Reluctantly I adopted a Sanford and Son approach, the only thing we could think of: we encircled the hose with lengths of aluminum stove pipe and resorted to zip-tying them on because, as I said, ravens are smart. It was pretty embarrassing to have a junkyard ambiance but that's what it took, and it worked.
Surprisingly, we had no problem with ravens at Death Valley despite less water there than at the North Rim, so fast forward to Yosemite. Here, I had to sign a paper saying I'd abide by the rules pertaining to animals, specifically bears. The saying is, A fed bear is a dead bear, and the stories abound. HH's son David told me about bears somehow learning that VW Beetles, known to humans for being airtight, could be popped open like a paper bag by jumping on them. Cheryl Koehler, in her book Touring the Sierra Nevada, says a Ranger told her that bears learn to recognize vehicle models that are easy to break into, and if one found food in a red car, that color car would be a target for weeks. Smart like a raven.
Signs at parking lots around the Valley say to leave just about everything out of sight, including baby wipe packages, coolers, and grocery bags, because bears have come to associate them with food found in vehicles. Hanging food from trees is no longer a solution in the backcountry; instead, a bulky and so far bear-proof canister must be used. The top is opened with a coin or something similar. And not just food has to be stored this way: toothpaste, deodorant, or scented anything has to be sealed away.
|"Bear resistant food storage canister 1" |
by Cullen328 Jim Heaphy - Own work.
I saw a small sign in the building I work in about bears' diets in the wild versus the dangers of food items left around residential areas:
Dumpsters everywhere here have chutes that lock closed with clips. Throughout the park in parking lots, tent camping areas, some trailheads, and at the rear of our parking spot are heavy-duty steel food storage boxes with drop fronts that fasten closed with clips. They too have so far been bear-resistant. One of them holds our two small coolers. I had the large cat food bag in there too until I discovered that the boxes aren't insect-proof. Other items that need to go in, if we don't have room inside the house, even include canned goods because of odors from the packaging process that cling to them.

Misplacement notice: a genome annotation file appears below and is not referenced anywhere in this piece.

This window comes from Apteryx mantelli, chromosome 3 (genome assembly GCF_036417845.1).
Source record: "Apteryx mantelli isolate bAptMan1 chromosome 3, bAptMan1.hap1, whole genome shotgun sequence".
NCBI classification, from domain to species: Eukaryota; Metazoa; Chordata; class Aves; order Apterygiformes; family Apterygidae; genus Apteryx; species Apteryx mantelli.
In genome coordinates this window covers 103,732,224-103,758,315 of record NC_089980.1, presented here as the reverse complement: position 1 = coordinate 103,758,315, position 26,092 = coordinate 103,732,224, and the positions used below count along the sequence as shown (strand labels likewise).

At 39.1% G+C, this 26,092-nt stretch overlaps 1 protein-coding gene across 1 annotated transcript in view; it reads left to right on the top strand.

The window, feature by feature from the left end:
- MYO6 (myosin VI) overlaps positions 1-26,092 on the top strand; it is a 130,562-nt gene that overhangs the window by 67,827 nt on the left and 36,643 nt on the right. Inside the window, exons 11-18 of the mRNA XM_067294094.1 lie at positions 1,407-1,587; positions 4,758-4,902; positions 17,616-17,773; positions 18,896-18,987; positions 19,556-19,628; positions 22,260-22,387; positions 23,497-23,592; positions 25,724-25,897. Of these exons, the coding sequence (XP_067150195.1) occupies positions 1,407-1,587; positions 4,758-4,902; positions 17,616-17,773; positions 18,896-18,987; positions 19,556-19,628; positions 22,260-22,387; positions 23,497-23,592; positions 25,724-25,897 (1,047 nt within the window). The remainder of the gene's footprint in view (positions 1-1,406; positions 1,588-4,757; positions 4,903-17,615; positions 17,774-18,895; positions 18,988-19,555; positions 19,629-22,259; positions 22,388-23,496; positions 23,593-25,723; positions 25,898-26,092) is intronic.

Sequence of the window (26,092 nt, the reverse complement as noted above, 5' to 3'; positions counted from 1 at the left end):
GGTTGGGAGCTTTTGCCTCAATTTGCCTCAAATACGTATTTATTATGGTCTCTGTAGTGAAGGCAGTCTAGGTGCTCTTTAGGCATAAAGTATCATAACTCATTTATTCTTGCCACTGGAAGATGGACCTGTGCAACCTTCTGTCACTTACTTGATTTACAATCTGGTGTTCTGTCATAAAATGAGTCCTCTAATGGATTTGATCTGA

I didn't use them at first but got religion after an episode one night. We used the propane grill for a couple of steaks and I didn't store it when I finished with it. That night I heard a small aluminum table the grill was sitting on go over but I was drifting off to sleep and didn't get up. The next morning I found the grill strewn around. A jug of vinegar I'd left on the picnic table that I was going to use to descale some plumbing fittings was punctured and drained, and a plastic jug of cat litter that was sitting under the house had two big puncture holes in its side (but not tipped over; I'm still trying to picture how that happened).
One morning last weekend HH called to me to come quickly; there was a bear out the back window, just wandering the yard. I grabbed the camera only to remember that I had removed the card to transfer pictures to the computer, and I scrambled to pop another one in just in time to see the animal, tagged and collared, slowly moving away after cruising by the bear boxes. Our own personal bear paid us another visit in hopes we continued to disregard the rules. Not anymore.
Later we noticed that the sewer hose was shredded. I wondered how desperate the bear could be if it needed to get into that nasty thing but then realized the kitchen sink also drains through it, carrying any small food particles that go out with the wash water. HH patched it up, pulled out the stove pipe from the storage compartment, and we now again look like Sanford and Son. I have no illusions that these flimsy sections of aluminum will deter this animal. They're not even zip tied on.
Thought of the day: